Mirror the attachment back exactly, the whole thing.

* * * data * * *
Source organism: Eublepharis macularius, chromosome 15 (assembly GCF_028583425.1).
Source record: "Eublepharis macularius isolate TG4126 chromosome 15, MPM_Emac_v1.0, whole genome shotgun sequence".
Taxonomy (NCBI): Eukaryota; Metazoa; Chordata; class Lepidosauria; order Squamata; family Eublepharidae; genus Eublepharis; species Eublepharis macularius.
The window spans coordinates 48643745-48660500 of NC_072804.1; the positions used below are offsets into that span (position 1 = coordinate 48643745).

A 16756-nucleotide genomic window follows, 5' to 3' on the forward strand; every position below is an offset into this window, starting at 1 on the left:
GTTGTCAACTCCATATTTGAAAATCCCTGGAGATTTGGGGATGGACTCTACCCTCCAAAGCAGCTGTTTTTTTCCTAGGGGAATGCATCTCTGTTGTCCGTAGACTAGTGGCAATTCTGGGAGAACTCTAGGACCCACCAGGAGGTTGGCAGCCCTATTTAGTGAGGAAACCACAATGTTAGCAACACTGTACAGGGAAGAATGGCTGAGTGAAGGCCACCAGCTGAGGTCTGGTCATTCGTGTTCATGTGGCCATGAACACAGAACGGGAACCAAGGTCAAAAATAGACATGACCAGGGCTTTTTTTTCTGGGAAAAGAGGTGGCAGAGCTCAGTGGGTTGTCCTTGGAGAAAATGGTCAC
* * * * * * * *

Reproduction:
Source organism: Eublepharis macularius, chromosome 15 (assembly GCF_028583425.1).
Source record: "Eublepharis macularius isolate TG4126 chromosome 15, MPM_Emac_v1.0, whole genome shotgun sequence".
Taxonomy (NCBI): Eukaryota; Metazoa; Chordata; class Lepidosauria; order Squamata; family Eublepharidae; genus Eublepharis; species Eublepharis macularius.
The window spans coordinates 48643745-48660500 of NC_072804.1; the positions used below are offsets into that span (position 1 = coordinate 48643745).

A 16756-nucleotide genomic window follows, 5' to 3' on the forward strand; every position below is an offset into this window, starting at 1 on the left:
GTTGTCAACTCCATATTTGAAAATCCCTGGAGATTTGGGGATGGACTCTACCCTCCAAAGCAGCTGTTTTTTTCCTAGGGGAATGCATCTCTGTTGTCCGTAGACTAGTGGCAATTCTGGGAGAACTCTAGGACCCACCAGGAGGTTGGCAGCCCTATTTAGTGAGGAAACCACAATGTTAGCAACACTGTACAGGGAAGAATGGCTGAGTGAAGGCCACCAGCTGAGGTCTGGTCATTCGTGTTCATGTGGCCATGAACACAGAACGGGAACCAAGGTCAAAAATAGACATGACCAGGGCTTTTTTTTCTGGGAAAAGAGGTGGCAGAGCTCAGTGGGTTGTCCTTGGAGAAAATGGTCAC